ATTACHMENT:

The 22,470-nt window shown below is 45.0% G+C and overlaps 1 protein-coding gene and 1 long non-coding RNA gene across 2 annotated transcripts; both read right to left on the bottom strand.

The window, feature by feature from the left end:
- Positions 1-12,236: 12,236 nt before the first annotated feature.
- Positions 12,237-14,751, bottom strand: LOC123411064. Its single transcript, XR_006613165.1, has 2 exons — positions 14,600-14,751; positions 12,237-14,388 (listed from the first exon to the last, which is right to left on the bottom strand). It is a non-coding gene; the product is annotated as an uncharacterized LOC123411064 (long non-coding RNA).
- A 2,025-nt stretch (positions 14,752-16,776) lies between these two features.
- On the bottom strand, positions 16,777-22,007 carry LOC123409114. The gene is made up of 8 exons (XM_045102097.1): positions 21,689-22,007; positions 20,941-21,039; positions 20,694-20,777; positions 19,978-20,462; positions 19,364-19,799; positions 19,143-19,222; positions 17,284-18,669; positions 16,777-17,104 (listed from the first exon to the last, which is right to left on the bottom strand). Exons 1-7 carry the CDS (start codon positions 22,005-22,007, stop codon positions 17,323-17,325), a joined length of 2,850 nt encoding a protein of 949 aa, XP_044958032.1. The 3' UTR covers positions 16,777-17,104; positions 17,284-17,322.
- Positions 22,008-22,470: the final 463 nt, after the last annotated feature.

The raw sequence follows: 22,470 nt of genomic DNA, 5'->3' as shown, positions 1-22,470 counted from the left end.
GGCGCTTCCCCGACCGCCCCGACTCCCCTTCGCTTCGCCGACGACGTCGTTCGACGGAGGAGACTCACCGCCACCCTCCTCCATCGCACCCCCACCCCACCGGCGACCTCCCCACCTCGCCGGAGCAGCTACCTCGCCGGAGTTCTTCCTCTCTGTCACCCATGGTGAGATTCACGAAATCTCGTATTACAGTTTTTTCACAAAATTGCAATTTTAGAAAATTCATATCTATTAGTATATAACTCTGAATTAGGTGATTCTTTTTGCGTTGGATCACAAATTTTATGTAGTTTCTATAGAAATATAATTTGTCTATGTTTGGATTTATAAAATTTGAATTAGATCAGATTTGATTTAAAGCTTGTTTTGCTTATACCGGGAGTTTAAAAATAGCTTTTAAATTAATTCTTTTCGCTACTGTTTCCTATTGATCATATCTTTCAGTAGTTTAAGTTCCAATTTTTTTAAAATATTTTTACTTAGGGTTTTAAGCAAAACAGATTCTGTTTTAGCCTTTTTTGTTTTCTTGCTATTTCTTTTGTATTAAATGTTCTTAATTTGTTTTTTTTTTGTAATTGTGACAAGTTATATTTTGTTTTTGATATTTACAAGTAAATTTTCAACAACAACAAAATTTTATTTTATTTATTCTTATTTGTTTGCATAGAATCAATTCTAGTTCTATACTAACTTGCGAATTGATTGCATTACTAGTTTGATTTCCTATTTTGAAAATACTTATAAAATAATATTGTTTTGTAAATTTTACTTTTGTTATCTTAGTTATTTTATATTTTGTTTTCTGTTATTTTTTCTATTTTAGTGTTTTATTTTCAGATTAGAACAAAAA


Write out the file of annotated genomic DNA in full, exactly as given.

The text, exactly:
The 22,470-nt window shown below is 45.0% G+C and overlaps 1 protein-coding gene and 1 long non-coding RNA gene across 2 annotated transcripts; both read right to left on the bottom strand.

The window, feature by feature from the left end:
- Positions 1-12,236: 12,236 nt before the first annotated feature.
- Positions 12,237-14,751, bottom strand: LOC123411064. Its single transcript, XR_006613165.1, has 2 exons — positions 14,600-14,751; positions 12,237-14,388 (listed from the first exon to the last, which is right to left on the bottom strand). It is a non-coding gene; the product is annotated as an uncharacterized LOC123411064 (long non-coding RNA).
- A 2,025-nt stretch (positions 14,752-16,776) lies between these two features.
- On the bottom strand, positions 16,777-22,007 carry LOC123409114. The gene is made up of 8 exons (XM_045102097.1): positions 21,689-22,007; positions 20,941-21,039; positions 20,694-20,777; positions 19,978-20,462; positions 19,364-19,799; positions 19,143-19,222; positions 17,284-18,669; positions 16,777-17,104 (listed from the first exon to the last, which is right to left on the bottom strand). Exons 1-7 carry the CDS (start codon positions 22,005-22,007, stop codon positions 17,323-17,325), a joined length of 2,850 nt encoding a protein of 949 aa, XP_044958032.1. The 3' UTR covers positions 16,777-17,104; positions 17,284-17,322.
- Positions 22,008-22,470: the final 463 nt, after the last annotated feature.

The raw sequence follows: 22,470 nt of genomic DNA, 5'->3' as shown, positions 1-22,470 counted from the left end.
GGCGCTTCCCCGACCGCCCCGACTCCCCTTCGCTTCGCCGACGACGTCGTTCGACGGAGGAGACTCACCGCCACCCTCCTCCATCGCACCCCCACCCCACCGGCGACCTCCCCACCTCGCCGGAGCAGCTACCTCGCCGGAGTTCTTCCTCTCTGTCACCCATGGTGAGATTCACGAAATCTCGTATTACAGTTTTTTCACAAAATTGCAATTTTAGAAAATTCATATCTATTAGTATATAACTCTGAATTAGGTGATTCTTTTTGCGTTGGATCACAAATTTTATGTAGTTTCTATAGAAATATAATTTGTCTATGTTTGGATTTATAAAATTTGAATTAGATCAGATTTGATTTAAAGCTTGTTTTGCTTATACCGGGAGTTTAAAAATAGCTTTTAAATTAATTCTTTTCGCTACTGTTTCCTATTGATCATATCTTTCAGTAGTTTAAGTTCCAATTTTTTTAAAATATTTTTACTTAGGGTTTTAAGCAAAACAGATTCTGTTTTAGCCTTTTTTGTTTTCTTGCTATTTCTTTTGTATTAAATGTTCTTAATTTGTTTTTTTTTTGTAATTGTGACAAGTTATATTTTGTTTTTGATATTTACAAGTAAATTTTCAACAACAACAAAATTTTATTTTATTTATTCTTATTTGTTTGCATAGAATCAATTCTAGTTCTATACTAACTTGCGAATTGATTGCATTACTAGTTTGATTTCCTATTTTGAAAATACTTATAAAATAATATTGTTTTGTAAATTTTACTTTTGTTATCTTAGTTATTTTATATTTTGTTTTCTGTTATTTTTTCTATTTTAGTGTTTTATTTTCAGATTAGAACAAAAA